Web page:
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Your Baby is NOT a “Bad” Sleeper: Common Sense Thinking About Infant Sleep

babywearing; mei tai; infant sleep; toddler sleep
12 month old Eleanor napping peacefully.

Let me let you in on an important secret that society doesn’t seem to want us to know about sleep.  Babies wake up.  Sometimes a lot.  Older babies wake up too.  So do toddlers.  Even school aged kids wake up.  And you know what?  Adults often wake in the night too!

So why is it that we so often hear “my baby is a BAD sleeper” from parents struggling to deal with night wakings if waking is a normal part of sleep?

I’ve written before about the problem with the labels “bad” and “good” when it comes to children.  I think the language we use to describe our children and their behaviors matters.  In the case of sleep, labeling a child a “bad” sleeper sets parents up for a lot more stress and anguish over their child’s sleep patterns than is healthy or necessary.  And when what we are calling “bad” is in fact NORMAL, it is doubly frustrating – we are setting parents up to feel like failures when their children behave in a perfectly typical and developmentally appropriate fashion.

For whatever reason, Americans have pathologized normal infant sleep.  I can’t tell you how many times I’ve seen the parent of an infant who is waking at night ask “what am I doing wrong?” – Nothing.  I mean I suppose if you are blasting death metal at 2 a.m. or taking your kids out late night partying, you are doing something wrong as far as helping your child develop healthy sleep habits.  But if your 2 month old, or 4 month old, or 10 month old, or 16 month old wakes in the night and needs you, you are not doing anything wrong!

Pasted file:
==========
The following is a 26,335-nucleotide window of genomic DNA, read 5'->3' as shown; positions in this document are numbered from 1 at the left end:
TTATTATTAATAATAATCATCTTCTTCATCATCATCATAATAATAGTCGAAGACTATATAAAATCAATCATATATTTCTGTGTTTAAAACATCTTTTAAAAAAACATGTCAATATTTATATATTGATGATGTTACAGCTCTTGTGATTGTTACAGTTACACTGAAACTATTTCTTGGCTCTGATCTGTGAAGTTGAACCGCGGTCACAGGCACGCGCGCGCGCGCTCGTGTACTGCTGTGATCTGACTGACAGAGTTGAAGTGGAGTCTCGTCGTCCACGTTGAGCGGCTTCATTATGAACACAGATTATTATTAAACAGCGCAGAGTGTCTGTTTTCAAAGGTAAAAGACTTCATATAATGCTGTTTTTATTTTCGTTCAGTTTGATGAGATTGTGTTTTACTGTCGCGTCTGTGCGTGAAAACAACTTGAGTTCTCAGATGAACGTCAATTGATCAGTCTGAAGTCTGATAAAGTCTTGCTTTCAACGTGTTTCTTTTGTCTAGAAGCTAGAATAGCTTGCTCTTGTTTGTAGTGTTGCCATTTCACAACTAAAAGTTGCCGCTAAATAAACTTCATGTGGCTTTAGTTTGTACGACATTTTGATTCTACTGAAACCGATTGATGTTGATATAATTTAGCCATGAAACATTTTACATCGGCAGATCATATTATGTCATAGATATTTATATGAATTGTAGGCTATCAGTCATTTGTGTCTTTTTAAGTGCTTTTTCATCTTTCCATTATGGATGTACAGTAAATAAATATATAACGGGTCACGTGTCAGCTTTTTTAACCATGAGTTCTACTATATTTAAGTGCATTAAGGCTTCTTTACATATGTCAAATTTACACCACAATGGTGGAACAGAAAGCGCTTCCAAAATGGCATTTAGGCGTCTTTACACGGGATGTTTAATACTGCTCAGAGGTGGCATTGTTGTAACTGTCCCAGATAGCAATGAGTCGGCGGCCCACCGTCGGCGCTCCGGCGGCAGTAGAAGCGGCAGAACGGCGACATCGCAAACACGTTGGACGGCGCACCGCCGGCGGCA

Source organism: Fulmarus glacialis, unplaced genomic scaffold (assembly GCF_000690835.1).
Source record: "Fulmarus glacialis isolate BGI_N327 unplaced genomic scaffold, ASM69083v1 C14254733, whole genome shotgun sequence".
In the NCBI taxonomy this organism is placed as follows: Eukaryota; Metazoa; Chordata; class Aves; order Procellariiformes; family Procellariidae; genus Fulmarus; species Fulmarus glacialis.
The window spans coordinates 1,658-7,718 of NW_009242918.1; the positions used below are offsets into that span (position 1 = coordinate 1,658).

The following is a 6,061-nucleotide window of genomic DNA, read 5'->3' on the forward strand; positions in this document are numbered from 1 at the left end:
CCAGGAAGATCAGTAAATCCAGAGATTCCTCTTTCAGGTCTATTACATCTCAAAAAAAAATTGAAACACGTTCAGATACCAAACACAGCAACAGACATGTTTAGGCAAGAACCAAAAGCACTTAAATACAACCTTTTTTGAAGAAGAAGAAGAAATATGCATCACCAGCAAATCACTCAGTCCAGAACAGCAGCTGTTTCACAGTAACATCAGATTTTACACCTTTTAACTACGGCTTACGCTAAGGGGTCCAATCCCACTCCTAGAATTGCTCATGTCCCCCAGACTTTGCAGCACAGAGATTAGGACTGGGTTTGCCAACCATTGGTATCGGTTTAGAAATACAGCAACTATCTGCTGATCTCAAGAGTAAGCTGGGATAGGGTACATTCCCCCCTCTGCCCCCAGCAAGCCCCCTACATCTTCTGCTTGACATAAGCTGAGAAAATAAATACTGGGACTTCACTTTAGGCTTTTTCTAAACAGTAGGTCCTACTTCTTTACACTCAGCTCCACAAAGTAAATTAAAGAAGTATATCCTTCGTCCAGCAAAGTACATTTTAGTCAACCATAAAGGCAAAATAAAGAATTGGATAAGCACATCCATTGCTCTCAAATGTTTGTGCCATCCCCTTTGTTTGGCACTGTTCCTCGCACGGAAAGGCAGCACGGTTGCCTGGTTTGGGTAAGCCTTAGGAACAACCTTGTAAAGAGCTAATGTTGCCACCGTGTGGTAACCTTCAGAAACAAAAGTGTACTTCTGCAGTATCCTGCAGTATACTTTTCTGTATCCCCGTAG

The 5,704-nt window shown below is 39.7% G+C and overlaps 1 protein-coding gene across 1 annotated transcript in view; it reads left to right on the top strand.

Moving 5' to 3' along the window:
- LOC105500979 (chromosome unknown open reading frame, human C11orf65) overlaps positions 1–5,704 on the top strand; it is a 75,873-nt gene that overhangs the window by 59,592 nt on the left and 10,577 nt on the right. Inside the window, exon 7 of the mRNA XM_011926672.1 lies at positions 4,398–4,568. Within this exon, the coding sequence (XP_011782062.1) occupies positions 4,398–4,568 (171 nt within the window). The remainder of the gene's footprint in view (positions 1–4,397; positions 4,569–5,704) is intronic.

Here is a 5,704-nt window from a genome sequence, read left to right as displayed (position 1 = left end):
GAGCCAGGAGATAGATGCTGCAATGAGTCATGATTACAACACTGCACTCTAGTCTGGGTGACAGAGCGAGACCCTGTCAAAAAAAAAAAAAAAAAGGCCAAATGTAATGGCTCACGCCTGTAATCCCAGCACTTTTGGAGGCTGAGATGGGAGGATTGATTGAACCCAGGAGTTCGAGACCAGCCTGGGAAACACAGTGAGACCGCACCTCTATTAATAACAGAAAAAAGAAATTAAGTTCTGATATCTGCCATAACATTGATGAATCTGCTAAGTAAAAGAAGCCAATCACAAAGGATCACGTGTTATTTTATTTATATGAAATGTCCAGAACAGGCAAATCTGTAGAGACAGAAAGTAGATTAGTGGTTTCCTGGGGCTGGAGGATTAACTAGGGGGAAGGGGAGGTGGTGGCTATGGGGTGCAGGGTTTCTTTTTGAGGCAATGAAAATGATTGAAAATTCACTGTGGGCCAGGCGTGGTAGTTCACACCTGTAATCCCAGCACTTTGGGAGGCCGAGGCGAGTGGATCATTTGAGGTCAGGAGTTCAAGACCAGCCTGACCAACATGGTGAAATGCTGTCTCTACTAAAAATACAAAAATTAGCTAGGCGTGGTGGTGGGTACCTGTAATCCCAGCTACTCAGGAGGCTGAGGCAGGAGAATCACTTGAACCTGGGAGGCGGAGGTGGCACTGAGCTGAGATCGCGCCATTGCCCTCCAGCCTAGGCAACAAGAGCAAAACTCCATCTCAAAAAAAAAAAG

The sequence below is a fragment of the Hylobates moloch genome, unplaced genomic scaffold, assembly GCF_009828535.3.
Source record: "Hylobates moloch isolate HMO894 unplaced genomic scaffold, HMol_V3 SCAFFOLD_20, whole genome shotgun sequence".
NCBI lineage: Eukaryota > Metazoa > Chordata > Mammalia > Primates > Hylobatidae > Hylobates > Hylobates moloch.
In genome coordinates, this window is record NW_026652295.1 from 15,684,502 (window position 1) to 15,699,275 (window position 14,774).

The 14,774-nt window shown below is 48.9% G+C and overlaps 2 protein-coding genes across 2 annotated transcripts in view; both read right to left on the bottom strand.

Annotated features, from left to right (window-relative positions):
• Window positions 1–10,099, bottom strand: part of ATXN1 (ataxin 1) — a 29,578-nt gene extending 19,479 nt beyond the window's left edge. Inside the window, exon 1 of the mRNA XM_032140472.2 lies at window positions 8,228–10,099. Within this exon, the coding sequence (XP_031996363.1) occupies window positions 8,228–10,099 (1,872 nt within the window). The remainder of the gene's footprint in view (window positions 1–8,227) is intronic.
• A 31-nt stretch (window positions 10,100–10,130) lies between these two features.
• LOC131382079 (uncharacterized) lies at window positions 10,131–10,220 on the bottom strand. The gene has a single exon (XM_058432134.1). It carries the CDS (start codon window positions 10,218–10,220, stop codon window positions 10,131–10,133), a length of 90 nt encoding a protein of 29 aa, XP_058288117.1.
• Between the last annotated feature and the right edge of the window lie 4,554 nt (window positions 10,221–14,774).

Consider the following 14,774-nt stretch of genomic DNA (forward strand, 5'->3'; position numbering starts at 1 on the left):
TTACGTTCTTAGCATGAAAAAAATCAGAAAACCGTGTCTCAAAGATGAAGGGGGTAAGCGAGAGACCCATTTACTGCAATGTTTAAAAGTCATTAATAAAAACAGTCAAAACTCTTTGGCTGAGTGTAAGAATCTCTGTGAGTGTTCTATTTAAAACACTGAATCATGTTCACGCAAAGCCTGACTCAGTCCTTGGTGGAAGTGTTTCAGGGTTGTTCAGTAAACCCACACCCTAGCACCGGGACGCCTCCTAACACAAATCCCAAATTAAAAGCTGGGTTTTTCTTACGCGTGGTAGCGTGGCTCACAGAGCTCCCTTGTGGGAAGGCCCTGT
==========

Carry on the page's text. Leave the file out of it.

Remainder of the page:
All healthy humans sleep in cycles – we go through periods of lighter and deeper sleep throughout the night.  And many of us actually wake up enough to be aware of our waking – I know I do every night.  We wake up long enough to roll over, maybe fluff our pillow, or even grab a drink of water.  That’s not “bad” sleep; that’s normal sleep.

Infants and children do the same thing.  But there’s an important difference.  Like pretty much everything else an infant does, they need our help with sleep – they need help getting to sleep, sometimes staying asleep, and help getting through those periods of light sleep.  As they get older, they naturally develop the ability to do these things on their own – just like adults do.  But that’s a gradual process just like any other developmental task.  Our babies aren’t born walking, talking, or eating independently – we help them learn those skills over time.  Why is sleep different?  Why do we expect magically independent sleep overnight?   Why the obsession with “sleeping through the night” at an early age when we don’t expect them to do any of those other things so quickly after birth?

Think about language development – first babies babble.  Then maybe we get some words, followed by short sentences.  As a child grows older, her language becomes increasingly sophisticated.  She experiments.  Maybe stumbles sometimes.  But all the while she becomes more able to use language.  And these milestones occur at different times for different children.  Some children start talking in sentences by 1.  Others don’t have a single word at 2.  And both might be very fluent speakers at 2.5.  Kids develop in different patterns; normal covers a large range.